But as we candle ourselves and join the village,

we find a web of warm light woven between us all,

an open-curtain oneness of experience, of humour

in TV-less adversity.  An hour-long moment  then

we are flicked back into the electric now, and each house

cold shoulders its neighbours, re-embraces isolation.

Autumn


Autumn is best. Not the brash youth of Spring,

nor Summer's frantic insect-ridden heat,

nor yet the chill of Winter's darkening:

all fade when seen in Autumn's golden light.

Now rowan berries richly weight the trees,

the bracken blazes, woods are touched with glory;

now nature, effort spent, can rest at ease,

and sunset's blessing closes each day's story.

For us when autumn comes and time's our own,

the golden years begin; then wisdom learned

turns toil to pleasure, noise to peace; seeds sown

long since now bear a crop of fruits well-earned.

But woe to those who waste the days of gold

and unprepared face winter's deathly cold.

The Pool


He wandered carefree as a cloud,

and came upon a pool of water,

and saw, for the first time,

himself.

Narcissus.

Wondering he stopped and gazed,

and knew, for the first time,

his humanity:

the blessing and the curse of self-awareness.


Beneath the surface lay a little world.

Slaters and snails and scuttling shrimps

sheltered in algal groves.

On the muddy plains roamed

small beetles and tardigrade bears.

Like tiny knights in armour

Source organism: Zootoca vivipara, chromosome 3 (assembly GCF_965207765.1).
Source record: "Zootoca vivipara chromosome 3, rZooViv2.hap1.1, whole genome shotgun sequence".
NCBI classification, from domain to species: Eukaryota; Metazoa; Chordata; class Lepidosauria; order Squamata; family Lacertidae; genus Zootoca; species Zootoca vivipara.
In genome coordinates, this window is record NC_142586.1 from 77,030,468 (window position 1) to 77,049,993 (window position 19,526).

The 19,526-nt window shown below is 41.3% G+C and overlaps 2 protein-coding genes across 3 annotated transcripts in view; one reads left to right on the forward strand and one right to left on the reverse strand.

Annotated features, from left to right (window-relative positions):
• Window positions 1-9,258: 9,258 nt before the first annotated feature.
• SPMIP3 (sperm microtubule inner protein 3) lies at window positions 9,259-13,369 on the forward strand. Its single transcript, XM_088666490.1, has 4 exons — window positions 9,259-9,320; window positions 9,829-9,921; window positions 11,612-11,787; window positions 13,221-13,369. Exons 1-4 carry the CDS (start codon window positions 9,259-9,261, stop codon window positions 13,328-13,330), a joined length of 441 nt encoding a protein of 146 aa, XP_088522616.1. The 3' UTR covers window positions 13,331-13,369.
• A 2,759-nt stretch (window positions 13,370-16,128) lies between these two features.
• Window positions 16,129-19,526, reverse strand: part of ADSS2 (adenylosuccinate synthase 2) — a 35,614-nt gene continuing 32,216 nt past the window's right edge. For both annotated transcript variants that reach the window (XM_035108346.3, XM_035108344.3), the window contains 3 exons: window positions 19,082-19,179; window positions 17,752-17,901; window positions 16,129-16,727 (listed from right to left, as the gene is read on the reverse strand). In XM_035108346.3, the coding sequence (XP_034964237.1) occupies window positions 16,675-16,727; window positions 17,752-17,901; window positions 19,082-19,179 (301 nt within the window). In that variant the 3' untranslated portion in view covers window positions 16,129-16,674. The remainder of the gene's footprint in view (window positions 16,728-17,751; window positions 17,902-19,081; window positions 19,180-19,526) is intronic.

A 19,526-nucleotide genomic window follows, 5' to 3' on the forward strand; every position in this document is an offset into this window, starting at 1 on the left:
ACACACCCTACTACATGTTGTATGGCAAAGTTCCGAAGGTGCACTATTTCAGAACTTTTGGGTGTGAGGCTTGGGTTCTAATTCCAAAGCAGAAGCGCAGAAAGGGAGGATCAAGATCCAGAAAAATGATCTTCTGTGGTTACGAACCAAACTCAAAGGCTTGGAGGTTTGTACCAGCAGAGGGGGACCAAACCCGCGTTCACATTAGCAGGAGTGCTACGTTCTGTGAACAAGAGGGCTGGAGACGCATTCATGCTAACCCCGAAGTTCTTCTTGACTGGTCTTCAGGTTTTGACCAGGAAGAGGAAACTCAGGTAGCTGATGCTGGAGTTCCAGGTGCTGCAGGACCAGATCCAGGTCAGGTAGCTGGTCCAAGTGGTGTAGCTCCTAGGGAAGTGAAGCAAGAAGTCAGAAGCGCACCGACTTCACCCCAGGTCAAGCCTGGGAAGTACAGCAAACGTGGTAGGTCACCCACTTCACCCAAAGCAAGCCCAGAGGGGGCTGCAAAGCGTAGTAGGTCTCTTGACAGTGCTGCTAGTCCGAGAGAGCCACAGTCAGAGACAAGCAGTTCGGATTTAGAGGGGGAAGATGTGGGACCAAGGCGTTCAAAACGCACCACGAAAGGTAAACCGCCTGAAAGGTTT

caddis larvae clung to their stones.

Mini-monsters, cyclops and hydra,

threatened no-one.

Overhead water boatmen winged their way

and dragons sailed the sky.


A heaven-sent frog briefly rippled the surface,

but Narcissus saw only his own face,

heard only the echo of his own voice.

Trapped in the whirlpool of himself

he drowned.

March


Time marches on and March is back:

March, month of moody ambivalence,

the adolescent of the calendar,

poised on the equinoctial fence,

swaying on the seasonal see-saw.

March it does not, but meanders,

trudging one day to a wintry dirge,

sprinting the next in a spring-loaded dance:

battlefield of the seasons, the Ides of the year.

But this Mars is a mere apprentice,

his war mercifully brief, the winner certain:

the rainbow after rain, the flowering of life,

the death of death, the victory of hope.

In this war the good clichés always win.

Time marches on and March is gone.

The March of the Months


First comes January, dashing hopefully into the year.

February strolls more slowly, grumbling, with no cause to cheer.

March attempts to march but, wind-assisted, totters into spring.

Happy April scampers as the growing year at last takes wing.

May flies, splashing all with light and colour (often water colour).

June struts proudly at the solstice summit. But the view grows duller...

Tired July just wanders idly, swatting flies and mopping sweat.

Sultry August saunters through the summer, stagnant, hot and wet.

Livelier September dances merrily and shares the stage

with October: older, wiser, cooler now in middle age.

November trudges, silent, sullen, suffering from slow starvation.

December crawls, only alive through artificial respiration.

Swords and Ploughshares


Poppies grew in Flanders fields

splashing blood-red the ground

as if there was not blood enough:

nature's innocent mockery of madness,

of the plague of rage which blew red

across the continent;

or maybe nature agonising for humanity,

sweating, like Christ in Gethsemane garden,

drops of blood.

Happier the world

if Flanders had been a garden indeed

where men dug flowerbeds not trenches

and battled only weeds,

if the blind guides who led the world into despair

had spent their ambition

caring for a little plot of land,

nurturing poppies on compost,

not on the flesh of men.


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More light verse, mostly written for Gairloch Writers’ Group: